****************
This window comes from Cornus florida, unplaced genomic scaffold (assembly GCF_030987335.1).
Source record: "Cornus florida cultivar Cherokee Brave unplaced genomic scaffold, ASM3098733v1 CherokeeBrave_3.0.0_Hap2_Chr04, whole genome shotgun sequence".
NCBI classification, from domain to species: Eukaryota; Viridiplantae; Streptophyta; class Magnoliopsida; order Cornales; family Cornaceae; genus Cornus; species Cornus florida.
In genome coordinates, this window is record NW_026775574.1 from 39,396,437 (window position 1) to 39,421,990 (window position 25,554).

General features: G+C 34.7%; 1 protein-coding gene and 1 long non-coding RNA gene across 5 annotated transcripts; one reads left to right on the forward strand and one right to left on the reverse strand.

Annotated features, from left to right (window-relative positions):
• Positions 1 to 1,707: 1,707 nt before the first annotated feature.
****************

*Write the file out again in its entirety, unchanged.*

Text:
This window comes from Cornus florida, unplaced genomic scaffold (assembly GCF_030987335.1).
Source record: "Cornus florida cultivar Cherokee Brave unplaced genomic scaffold, ASM3098733v1 CherokeeBrave_3.0.0_Hap2_Chr04, whole genome shotgun sequence".
NCBI classification, from domain to species: Eukaryota; Viridiplantae; Streptophyta; class Magnoliopsida; order Cornales; family Cornaceae; genus Cornus; species Cornus florida.
In genome coordinates, this window is record NW_026775574.1 from 39,396,437 (window position 1) to 39,421,990 (window position 25,554).

General features: G+C 34.7%; 1 protein-coding gene and 1 long non-coding RNA gene across 5 annotated transcripts; one reads left to right on the forward strand and one right to left on the reverse strand.

Annotated features, from left to right (window-relative positions):
• Positions 1 to 1,707: 1,707 nt before the first annotated feature.